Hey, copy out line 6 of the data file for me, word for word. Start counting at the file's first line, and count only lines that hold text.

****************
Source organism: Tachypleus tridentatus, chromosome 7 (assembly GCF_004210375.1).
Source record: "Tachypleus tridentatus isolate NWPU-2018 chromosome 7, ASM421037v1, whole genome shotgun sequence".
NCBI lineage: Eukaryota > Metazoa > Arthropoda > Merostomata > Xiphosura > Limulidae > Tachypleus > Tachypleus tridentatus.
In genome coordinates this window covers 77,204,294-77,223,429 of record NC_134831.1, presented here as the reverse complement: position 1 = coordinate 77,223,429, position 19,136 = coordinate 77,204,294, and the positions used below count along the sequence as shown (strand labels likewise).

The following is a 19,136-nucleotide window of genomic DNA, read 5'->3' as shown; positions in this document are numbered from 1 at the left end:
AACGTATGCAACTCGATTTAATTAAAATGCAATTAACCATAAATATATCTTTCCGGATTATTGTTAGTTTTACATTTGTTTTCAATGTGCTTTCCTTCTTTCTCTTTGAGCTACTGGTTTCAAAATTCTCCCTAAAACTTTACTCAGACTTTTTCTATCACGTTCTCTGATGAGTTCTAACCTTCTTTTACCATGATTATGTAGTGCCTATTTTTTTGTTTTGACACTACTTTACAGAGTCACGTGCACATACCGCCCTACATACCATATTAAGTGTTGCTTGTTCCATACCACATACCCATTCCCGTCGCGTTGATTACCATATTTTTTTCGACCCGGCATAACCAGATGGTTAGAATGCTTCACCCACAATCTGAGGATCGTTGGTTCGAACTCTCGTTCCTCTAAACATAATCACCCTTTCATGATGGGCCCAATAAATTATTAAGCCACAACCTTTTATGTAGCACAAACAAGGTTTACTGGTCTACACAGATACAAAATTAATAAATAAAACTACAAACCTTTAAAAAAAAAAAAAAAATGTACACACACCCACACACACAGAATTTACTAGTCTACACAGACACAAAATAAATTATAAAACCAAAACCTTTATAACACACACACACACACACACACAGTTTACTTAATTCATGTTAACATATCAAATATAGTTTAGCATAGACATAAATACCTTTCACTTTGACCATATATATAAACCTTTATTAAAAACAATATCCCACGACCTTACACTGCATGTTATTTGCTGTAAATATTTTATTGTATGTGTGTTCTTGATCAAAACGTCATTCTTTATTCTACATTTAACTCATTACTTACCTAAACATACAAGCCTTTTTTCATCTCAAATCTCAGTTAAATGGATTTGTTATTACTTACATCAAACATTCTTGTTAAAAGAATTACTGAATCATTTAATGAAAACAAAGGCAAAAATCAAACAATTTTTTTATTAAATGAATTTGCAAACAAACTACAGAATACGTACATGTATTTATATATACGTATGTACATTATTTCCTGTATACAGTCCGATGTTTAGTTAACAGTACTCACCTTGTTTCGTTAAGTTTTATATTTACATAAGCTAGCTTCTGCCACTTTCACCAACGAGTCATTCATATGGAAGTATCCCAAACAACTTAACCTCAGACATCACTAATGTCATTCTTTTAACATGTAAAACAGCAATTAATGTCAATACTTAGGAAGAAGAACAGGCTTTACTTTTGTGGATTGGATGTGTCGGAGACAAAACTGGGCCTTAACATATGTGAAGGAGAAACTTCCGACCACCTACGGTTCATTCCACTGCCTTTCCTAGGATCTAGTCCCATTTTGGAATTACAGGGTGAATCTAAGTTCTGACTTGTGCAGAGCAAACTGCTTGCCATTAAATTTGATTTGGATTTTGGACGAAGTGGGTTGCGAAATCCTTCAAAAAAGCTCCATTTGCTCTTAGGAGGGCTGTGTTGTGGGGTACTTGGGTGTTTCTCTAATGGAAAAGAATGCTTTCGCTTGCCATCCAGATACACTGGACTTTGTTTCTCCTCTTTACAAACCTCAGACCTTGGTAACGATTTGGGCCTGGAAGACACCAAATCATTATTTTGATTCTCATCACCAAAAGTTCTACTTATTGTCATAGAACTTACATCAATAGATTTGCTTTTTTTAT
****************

AACGTATGCAACTCGATTTAATTAAAATGCAATTAACCATAAATATATCTTTCCGGATTATTGTTAGTTTTACATTTGTTTTCAATGTGCTTTCCTTCTTTCTCTTTGAGCTACTGGTTTCAAAATTCTCCCTAAAACTTTACTCAGACTTTTTCTATCACGTTCTCTGATGAGTTCTAACCTTCTTTTACCATGATTATGTAGTGCCTATTTTTTTGTTTTGACACTACTTTACAGAGTCACGTGCACATACCGCCCTACATACCATATTAAGTGTTGCTTGTTCCATACCACATACCCATTCCCGTCGCGTTGATTACCATATTTTTTTCGACCCGGCATAACCAGATGGTTAGAATGCTTCACCCACAATCTGAGGATCGTTGGTTCGAACTCTCGTTCCTCTAAACATAATCACCCTTTCATGATGGGCCCAATAAATTATTAAGCCACAACCTTTTATGTAGCACAAACAAGGTTTACTGGTCTACACAGATACAAAATTAATAAATAAAACTACAAACCTTTAAAAAAAAAAAAAAAATGTACACACACCCACACACACAGAATTTACTAGTCTACACAGACACAAAATAAATTATAAAACCAAAACCTTTATAACACACACACACACACACACACAGTTTACTTAATTCATGTTAACATATCAAATATAGTTTAGCATAGACATAAATACCTTTCACTTTGACCATATATATAAACCTTTATTAAAAACAATATCCCACGACCTTACACTGCATGTTATTTGCTGTAAATATTTTATTGTATGTGTGTTCTTGATCAAAACGTCATTCTTTATTCTACATTTAACTCATTACTTACCTAAACATACAAGCCTTTTTTCATCTCAAATCTCAGTTAAATGGATTTGTTATTACTTACATCAAACATTCTTGTTAAAAGAATTACTGAATCATTTAATGAAAACAAAGGCAAAAATCAAACAATTTTTTTATTAAATGAATTTGCAAACAAACTACAGAATACGTACATGTATTTATATATACGTATGTACATTATTTCCTGTATACAGTCCGATGTTTAGTTAACAGTACTCACCTTGTTTCGTTAAGTTTTATATTTACATAAGCTAGCTTCTGCCACTTTCACCAACGAGTCATTCATATGGAAGTATCCCAAACAACTTAACCTCAGACATCACTAATGTCATTCTTTTAACATGTAAAACAGCAATTAATGTCAATACTTAGGAAGAAGAACAGGCTTTACTTTTGTGGATTGGATGTGTCGGAGACAAAACTGGGCCTTAACATATGTGAAGGAGAAACTTCCGACCACCTACGGTTCATTCCACTGCCTTTCCTAGGATCTAGTCCCATTTTGGAATTACAGGGTGAATCTAAGTTCTGACTTGTGCAGAGCAAACTGCTTGCCATTAAATTTGATTTGGATTTTGGACGAAGTGGGTTGCGAAATCCTTCAAAAAAGCTCCATTTGCTCTTAGGAGGGCTGTGTTGTGGGGTACTTGGGTGTTTCTCTAATGGAAAAGAATGCTTTCGCTTGCCATCCAGATACACTGGACTTTGTTTCTCCTCTTTACAAACCTCAGACCTTGGTAACGATTTGGGCCTGGAAGACACCAAATCATTATTTTGATTCTCATCACCAAAAGTTCTACTTATTGTCATAGAACTTACATCAATAGATTTGCTTTTTTTAT